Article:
if (isset($headers['Cookie']))
    curl_setopt($ch, CURLOPT_COOKIE, $headers['Cookie']);

if ($logHeaders)
    $f = fopen("headers.txt", "a");
    curl_setopt($ch, CURLOPT_VERBOSE, TRUE);
    curl_setopt($ch, CURLOPT_STDERR, $f);

curl_setopt($ch, CURLOPT_FOLLOWLOCATION, true);
$response = curl_exec($ch);

$header_size = curl_getinfo($ch, CURLINFO_HEADER_SIZE);
$headers = substr($response, 0, $header_size);
$body = substr($response, $header_size);

$headerArray = explode(PHP_EOL, $headers);

/* Process response headers. */
foreach($headerArray as $header)
    $colonPos = strpos($header, ':');
    if ($colonPos !== FALSE)
        $headerName = substr($header, 0, $colonPos);

        /* Ignore content headers, let the webserver decide how to deal with the content. */
        if (trim($headerName) == 'Content-Encoding') continue;
        if (trim($headerName) == 'Content-Length') continue;
        if (trim($headerName) == 'Transfer-Encoding') continue;
        if (trim($headerName) == 'Location') continue;
        /* -- */
        /* Change cookie domain for the proxy */
        if (trim($headerName) == 'Set-Cookie')
            $header = str_replace('domain='.$remoteDomain, 'domain='.$proxyDomain, $header);
        /* -- */

    header($header, FALSE);

echo $body;

if ($logHeaders)


And you have to forward all requests to that file by creating a .htaccess file with the following content in the root directory of your old server’s webspace:

RewriteEngine On
RewriteRule .* proxy.php

The problem here is that you need a domain with a different name to forward the requests to. Or you could maybe enter your new server’s IP. I just created another domain (a subdomain of an existing domain that I had already transferred), e.g. and let it host the same files as my main domain. I.e. on the old server I still had the domain but now with the .htaccess and proxy.php files. On the new server I had and which both pointed to the same web directory and had the same contents.

This way the old could forward all requests to the new server using because “” was not accessible on the new server yet. When I then transferred the domain from the old provider to the new provider the on the new server started to receive requests and replaced the old server.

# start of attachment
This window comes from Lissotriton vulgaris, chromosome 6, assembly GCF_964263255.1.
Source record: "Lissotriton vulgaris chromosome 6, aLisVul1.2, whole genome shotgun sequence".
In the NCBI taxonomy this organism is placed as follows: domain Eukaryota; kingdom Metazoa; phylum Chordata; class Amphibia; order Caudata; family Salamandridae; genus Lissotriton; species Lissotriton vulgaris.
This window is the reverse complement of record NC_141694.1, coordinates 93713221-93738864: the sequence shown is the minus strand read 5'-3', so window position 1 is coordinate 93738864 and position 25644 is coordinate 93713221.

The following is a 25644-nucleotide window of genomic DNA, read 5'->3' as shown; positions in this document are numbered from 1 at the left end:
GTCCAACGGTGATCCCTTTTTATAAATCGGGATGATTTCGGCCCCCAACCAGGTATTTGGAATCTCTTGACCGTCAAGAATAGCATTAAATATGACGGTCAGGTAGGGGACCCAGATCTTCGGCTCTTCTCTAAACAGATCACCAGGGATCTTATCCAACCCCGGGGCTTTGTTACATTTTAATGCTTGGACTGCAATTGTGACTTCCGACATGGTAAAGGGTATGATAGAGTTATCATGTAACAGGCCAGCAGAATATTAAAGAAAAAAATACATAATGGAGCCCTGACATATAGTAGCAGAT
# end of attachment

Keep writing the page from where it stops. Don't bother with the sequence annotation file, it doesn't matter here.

Before uploading the .htaccess file you have to copy (export/import) your databases from your old server onto your new server and enter the new database connections and passwords in your php files if necessary.

Moving email accounts

Just setup the same accounts on your new server that you had on your old server. Then use e.g. Thunderbird to connect to both servers and move the emails from one server to the other or just archive them on your computer.

Moving the domain name

When you move your domain name from one hoster to another you have to configure the nameserver on the target hoster to the same IPs as the original hoster first (until you are ready to make the switch). And when you have done that you should set the nameservers of your domain in the original hoster’s web interface already to the nameservers of your new hoster and wait 24 hours. Because what can happen is when you actually move your domain from one hoster to another that your original hoster will immediately remove your entries from their nameservers. So that clients that don’t know your new nameserver yet (because they are using an old cached response that says that your nameserver is the original nameserver) will ask the wrong nameserver and will get no answer. So you should do this:

  • When you are moving from hoster A to B then configure B’s nameserver in the same way as A’s nameserver (i.e. the same entries and IPs, just different nameservers).
  • Then open the web interface of hoster A and enter the nameservers of hoster B for your domain.
  • Wait 24 hours so that everyone knows the new nameservers.
  • Move your domain from hoster A to hoster B.


After all these steps you should have successfully moved your domain from one provider to another and the users shouldn’t have noticed it because there was no downtime.